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Transforming Education with New Media

Participatory Pedagogy, Interactive Learning, and Web 2.0


Peter DePietro

The possibilities that online platforms and new media technologies provide, in terms of human connection and the dissemination of information, are seemingly endless. With Web 2.0 there is an exchange of messages, visions, facts, fictions, contemplations, and declarations buzzing around a network of computers that connects students to the world – fast. Theoretically this digital connectivity, and the availability of information that it provides, is beneficial to curriculum development in higher education. Education is easily available, democratic, and immersive. But is it worthwhile? Is the kind of education one can get from new media platforms and social media resources, with their click-on videos, rollover animations, and unfiltered content, of sufficient quality that educators should integrate these tools into teaching? This book examines the use of new media in pedagogy, as it presents case studies of the integration of technology, tools, and devices in an undergraduate curriculum taught by the author, at an urban research university in the United States.
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9. Presumption of Connectedness




Web 2.0 technologies permeate the consciousness of students in ways we educators may have never imagined. There is never-ending connectedness with digital communications and an expectation that all of us in education, no matter what our demographic, should want this connectedness. It is widely accepted by the majority of the students I teach that, whether via a main communication stream or a backchannel, they should have access to whatever information they want when they want it, as well as communication with whomever they choose whenever they choose to have it. Their lives in front of computer monitors, on smartphones, with tablet computers, and with whatever other devices may be popular, have provided persistent connections to people, data, merchandise, events, information, commentary, entertainment, news, and the list goes on. Once students have all this connectivity, it is difficult to not have it. It is easy to expect it.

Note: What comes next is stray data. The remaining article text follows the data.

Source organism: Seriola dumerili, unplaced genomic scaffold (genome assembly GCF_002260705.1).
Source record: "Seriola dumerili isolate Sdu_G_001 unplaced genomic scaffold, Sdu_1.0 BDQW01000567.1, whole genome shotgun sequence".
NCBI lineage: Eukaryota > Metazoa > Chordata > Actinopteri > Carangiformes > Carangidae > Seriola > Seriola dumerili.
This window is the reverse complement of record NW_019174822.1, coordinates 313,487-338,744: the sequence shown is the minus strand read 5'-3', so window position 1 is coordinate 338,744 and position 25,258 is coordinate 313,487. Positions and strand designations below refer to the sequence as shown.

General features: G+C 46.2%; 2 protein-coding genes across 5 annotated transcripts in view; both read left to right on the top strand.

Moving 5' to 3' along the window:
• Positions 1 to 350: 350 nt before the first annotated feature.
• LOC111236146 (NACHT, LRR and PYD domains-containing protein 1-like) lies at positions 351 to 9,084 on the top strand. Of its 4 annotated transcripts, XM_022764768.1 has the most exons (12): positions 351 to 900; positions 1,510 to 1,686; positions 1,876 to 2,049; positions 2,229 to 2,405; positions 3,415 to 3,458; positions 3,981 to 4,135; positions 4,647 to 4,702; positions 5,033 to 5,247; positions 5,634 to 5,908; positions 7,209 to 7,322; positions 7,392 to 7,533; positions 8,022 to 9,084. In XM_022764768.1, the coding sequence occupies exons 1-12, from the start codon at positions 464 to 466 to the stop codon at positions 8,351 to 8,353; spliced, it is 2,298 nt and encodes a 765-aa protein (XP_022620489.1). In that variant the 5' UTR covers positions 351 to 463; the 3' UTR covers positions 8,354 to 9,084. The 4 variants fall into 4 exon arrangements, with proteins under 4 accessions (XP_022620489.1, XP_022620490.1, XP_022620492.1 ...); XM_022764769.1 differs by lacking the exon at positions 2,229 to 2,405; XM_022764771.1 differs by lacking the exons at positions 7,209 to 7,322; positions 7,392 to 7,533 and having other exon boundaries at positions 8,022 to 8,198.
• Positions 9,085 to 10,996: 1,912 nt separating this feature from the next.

In this book thus far, I have advocated for the integration of Web 2.0 technologies in education, within reasonable parameters and with purpose. Sometimes I believe it is necessary to push beyond what is reasonable in order to keep education fresh, innovative, and progressive. Engaging students with interactive learning and including students in the creation of pedagogy—through their participation with tools during learning, which I described earlier as participatory pedagogy—are things I support and practice in my teaching. ← 85 | 86 →

But I wonder if I can support absolute expectation...

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